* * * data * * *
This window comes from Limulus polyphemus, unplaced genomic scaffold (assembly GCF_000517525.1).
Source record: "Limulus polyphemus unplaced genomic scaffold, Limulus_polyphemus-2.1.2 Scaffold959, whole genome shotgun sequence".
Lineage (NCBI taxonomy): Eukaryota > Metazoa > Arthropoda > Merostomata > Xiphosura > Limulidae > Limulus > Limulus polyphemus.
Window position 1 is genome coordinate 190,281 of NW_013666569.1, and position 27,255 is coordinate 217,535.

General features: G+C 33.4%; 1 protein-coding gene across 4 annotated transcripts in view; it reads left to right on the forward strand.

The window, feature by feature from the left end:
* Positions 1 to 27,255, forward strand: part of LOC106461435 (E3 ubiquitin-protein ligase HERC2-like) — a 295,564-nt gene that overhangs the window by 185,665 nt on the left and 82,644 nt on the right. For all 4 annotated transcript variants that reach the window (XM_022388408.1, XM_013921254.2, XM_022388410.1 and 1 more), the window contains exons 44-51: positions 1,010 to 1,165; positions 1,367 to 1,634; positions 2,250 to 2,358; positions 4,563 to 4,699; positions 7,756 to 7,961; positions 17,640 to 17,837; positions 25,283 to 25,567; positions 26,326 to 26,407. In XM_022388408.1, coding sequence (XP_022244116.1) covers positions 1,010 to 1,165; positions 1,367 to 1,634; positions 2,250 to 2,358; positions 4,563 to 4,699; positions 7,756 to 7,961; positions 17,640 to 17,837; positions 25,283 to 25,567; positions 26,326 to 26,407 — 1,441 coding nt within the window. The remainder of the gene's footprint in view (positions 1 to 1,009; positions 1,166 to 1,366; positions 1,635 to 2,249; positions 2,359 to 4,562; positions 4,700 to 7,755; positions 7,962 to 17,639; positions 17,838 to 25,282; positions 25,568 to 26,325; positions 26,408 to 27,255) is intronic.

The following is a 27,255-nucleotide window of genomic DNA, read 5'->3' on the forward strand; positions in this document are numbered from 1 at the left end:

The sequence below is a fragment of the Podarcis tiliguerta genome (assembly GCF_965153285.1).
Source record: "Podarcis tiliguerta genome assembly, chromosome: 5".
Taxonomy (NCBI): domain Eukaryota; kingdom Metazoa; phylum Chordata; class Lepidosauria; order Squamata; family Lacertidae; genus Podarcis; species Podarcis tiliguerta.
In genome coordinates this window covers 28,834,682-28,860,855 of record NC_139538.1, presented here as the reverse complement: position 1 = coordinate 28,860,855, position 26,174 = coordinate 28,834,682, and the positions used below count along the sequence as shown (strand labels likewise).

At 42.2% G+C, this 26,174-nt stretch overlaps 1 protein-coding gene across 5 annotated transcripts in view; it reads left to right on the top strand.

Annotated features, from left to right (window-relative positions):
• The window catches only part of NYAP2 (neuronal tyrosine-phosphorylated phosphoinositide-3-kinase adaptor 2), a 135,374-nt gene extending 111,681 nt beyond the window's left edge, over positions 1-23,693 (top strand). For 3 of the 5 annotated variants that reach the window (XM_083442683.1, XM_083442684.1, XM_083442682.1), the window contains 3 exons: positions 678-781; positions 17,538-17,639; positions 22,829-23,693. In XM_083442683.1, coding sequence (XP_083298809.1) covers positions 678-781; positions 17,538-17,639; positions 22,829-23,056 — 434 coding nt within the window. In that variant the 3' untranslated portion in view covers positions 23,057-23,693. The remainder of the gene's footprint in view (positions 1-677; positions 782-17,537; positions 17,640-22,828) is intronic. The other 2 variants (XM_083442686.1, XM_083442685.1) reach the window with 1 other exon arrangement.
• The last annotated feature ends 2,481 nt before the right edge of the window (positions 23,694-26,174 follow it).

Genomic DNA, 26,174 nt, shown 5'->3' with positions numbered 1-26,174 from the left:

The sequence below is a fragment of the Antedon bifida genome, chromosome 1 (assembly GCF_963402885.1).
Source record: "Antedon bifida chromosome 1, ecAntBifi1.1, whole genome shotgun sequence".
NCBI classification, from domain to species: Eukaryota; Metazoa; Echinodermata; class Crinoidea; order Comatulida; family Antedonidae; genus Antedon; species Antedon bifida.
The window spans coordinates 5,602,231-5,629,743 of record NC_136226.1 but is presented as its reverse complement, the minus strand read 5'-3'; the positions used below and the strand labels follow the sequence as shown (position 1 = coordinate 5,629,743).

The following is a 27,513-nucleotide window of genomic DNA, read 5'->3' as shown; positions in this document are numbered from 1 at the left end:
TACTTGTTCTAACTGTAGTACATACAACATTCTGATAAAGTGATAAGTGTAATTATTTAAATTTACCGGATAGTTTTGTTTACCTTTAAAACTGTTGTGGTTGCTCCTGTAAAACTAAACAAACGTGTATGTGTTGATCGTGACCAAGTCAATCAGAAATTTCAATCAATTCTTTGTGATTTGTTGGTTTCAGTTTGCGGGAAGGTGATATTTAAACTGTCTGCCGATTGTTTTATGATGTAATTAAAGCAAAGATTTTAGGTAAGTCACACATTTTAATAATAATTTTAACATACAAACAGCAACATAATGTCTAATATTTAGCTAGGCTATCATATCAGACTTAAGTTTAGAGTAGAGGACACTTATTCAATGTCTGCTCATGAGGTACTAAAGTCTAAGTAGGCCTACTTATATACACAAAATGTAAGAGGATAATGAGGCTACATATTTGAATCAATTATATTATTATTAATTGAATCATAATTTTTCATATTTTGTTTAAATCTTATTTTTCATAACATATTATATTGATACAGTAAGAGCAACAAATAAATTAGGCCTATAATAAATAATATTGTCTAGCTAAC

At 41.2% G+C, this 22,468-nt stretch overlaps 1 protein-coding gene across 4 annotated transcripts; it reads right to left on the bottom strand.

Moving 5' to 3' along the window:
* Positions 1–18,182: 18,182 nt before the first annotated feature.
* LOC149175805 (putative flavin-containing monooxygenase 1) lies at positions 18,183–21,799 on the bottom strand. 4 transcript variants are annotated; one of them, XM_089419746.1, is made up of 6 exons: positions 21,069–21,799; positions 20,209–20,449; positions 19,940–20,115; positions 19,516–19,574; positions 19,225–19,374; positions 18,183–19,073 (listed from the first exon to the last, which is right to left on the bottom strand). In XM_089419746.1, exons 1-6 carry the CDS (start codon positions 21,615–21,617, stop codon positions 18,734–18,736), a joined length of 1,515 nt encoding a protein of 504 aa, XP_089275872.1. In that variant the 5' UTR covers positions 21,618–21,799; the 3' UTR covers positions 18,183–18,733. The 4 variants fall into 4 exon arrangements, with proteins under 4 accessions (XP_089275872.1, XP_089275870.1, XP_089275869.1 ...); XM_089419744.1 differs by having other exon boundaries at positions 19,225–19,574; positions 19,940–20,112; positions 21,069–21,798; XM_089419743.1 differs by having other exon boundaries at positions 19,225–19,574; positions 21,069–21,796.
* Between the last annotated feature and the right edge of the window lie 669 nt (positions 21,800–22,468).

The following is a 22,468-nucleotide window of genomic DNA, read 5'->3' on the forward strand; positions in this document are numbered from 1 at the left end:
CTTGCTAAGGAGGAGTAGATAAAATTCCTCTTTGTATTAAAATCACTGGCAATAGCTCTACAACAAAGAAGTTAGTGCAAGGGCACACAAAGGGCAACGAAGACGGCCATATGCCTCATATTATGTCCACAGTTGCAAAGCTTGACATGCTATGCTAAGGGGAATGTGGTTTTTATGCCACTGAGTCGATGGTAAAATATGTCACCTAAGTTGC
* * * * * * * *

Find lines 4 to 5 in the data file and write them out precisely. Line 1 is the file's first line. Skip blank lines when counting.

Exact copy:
Window position 1 is genome coordinate 190,281 of NW_013666569.1, and position 27,255 is coordinate 217,535.

General features: G+C 33.4%; 1 protein-coding gene across 4 annotated transcripts in view; it reads left to right on the forward strand.